Monday, December 7, 2015

What to Expect at Meals for Monologues

This morning I headed out to Portland for the Cast Iron Studios Meals for Monologues.  I got there about an hour before the place opened and was the third one in line.  I was a bit shocked because in NYC I went two to three hours early to a slightly similar event and was the 50th in line. 
 I took in some cans of beans.  The requirement was three.  I became friends with the amazing actors, Kate, Linda, and Kat, that were sitting near me. We cheered each other on and Linda, specifically, gave me some really great pointers since I am still new at this whole auditioning process.  She told me don't forget your slate and frame.  For those reading unsure what a slate is, it is when you introduce yourself before hand.  Nearly every time I practiced my monologue, I introduced myself to the imaginary casting directors watching. . . this time I forgot.  Oopsie.  I know I made two mistakes in my monologue, but I did my best at pretending I didn't and moved forward.  I also asked about the framing to find out if it was okay.  
Now for what to expect:
  • Get there early--like within fifteen minutes of the start time to get into line.  I saw a facebook message from Cast Iron Studios around 3:30 p.m. that said that they had one more hour for people to come in before they would be out of spots.  This is Portland, not New York, so it's easier to make it into the studio.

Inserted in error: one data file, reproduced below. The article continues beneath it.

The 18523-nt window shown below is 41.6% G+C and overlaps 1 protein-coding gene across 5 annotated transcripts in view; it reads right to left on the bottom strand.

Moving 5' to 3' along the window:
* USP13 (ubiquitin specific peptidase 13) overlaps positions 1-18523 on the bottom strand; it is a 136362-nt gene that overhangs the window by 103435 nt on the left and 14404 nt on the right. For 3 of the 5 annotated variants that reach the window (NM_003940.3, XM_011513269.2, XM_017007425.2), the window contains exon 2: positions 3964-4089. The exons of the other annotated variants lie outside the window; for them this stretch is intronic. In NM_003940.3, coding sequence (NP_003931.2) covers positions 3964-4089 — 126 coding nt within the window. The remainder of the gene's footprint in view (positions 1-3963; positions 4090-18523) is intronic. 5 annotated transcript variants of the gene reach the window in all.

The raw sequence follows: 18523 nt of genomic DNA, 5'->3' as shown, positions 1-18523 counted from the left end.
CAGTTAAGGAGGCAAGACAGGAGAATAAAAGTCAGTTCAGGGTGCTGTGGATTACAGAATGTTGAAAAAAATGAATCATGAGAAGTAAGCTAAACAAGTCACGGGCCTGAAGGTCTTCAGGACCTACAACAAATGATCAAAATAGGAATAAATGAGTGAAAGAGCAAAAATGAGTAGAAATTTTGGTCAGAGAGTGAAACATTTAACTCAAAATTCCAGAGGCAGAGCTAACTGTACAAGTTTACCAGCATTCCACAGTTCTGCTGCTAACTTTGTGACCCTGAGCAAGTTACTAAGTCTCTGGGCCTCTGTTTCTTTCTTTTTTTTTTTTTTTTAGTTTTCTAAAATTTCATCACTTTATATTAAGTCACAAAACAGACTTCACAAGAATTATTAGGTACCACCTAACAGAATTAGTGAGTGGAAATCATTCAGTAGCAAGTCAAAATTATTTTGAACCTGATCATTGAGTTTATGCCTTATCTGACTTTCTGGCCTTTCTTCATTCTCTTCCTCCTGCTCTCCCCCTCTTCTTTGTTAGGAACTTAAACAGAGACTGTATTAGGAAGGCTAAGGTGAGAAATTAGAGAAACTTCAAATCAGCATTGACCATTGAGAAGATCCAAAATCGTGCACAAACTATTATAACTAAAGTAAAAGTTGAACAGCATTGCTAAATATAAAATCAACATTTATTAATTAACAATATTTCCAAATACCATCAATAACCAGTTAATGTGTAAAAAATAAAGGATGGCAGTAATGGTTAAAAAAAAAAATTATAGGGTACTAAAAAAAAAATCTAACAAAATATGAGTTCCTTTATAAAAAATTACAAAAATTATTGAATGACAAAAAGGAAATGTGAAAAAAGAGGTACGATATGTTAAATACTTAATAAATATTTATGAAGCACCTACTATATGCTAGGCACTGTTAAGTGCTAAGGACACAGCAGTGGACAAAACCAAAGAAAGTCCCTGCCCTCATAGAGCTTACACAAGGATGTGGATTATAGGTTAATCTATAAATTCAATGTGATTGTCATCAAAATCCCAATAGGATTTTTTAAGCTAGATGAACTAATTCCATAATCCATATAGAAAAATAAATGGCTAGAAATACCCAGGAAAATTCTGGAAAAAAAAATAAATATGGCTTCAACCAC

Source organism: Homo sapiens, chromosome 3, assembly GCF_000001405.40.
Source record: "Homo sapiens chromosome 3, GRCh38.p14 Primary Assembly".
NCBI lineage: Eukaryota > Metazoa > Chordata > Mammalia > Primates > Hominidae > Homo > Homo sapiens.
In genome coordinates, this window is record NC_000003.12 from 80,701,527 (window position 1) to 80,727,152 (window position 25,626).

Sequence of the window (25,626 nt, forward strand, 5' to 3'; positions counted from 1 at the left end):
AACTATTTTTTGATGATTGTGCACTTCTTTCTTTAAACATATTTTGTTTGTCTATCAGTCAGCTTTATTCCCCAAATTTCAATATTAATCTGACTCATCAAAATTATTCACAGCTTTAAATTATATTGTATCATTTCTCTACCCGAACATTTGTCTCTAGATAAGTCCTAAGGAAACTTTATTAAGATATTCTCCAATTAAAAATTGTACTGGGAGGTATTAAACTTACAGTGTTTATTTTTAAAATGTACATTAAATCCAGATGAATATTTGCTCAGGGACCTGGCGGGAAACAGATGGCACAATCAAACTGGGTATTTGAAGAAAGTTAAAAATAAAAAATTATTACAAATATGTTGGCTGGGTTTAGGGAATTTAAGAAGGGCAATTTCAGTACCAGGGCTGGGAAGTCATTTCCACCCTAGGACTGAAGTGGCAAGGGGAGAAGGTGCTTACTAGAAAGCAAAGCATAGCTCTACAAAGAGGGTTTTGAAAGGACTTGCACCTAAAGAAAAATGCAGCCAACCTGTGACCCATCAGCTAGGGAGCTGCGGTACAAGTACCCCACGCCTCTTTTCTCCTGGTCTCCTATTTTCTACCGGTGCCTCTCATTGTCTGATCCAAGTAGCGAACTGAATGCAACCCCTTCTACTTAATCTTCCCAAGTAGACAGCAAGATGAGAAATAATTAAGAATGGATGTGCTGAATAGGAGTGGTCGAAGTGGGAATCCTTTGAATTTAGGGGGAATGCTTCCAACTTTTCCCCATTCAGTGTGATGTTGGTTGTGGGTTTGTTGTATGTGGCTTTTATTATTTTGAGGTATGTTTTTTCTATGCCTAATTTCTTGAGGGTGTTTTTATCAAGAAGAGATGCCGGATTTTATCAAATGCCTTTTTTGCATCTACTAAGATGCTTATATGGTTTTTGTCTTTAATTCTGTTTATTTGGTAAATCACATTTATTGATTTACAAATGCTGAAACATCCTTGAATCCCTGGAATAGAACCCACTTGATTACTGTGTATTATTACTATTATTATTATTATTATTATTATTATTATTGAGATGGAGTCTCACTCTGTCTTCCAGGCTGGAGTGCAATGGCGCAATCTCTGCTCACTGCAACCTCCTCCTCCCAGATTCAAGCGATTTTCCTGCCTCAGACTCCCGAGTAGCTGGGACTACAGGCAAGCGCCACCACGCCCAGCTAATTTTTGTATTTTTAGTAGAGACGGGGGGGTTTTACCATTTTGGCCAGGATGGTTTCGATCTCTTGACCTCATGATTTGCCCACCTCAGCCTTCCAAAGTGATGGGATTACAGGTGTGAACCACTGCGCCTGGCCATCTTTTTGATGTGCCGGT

• Bring at least three cans of food with you.  Toys are accepted as well.
  • Have your two minute monologue all prepared
  • When I walked into the room there were three people there.
    • Cast Iron Studios representative, Lana
    • Damon--an agent.  They invite several different agents to come and keep time.
    • Casting Director, Eryn
    • a camera
    • lighting equipment
    • a computer
  • Do your slate (thanks, Linda)--introduce yourself and ask how you are framed by the camera--full-body or what.
  • Do not expect feedback--you're just giving them with a taste of what you can do.
When I started to leave, this entire group that came as a studio from North East Portland. When I said, "Do you want to be in a picture I am putting on my blog?" They posed in five seconds flat.   I had no idea I was biting my tongue.

I took in some thank you notes.  I hope Lana and Eryn get them.

Added Later:  I found out that the agent that was there was Damon Jones of the Actors in Action Talent Agency. Just thought you may want to know.

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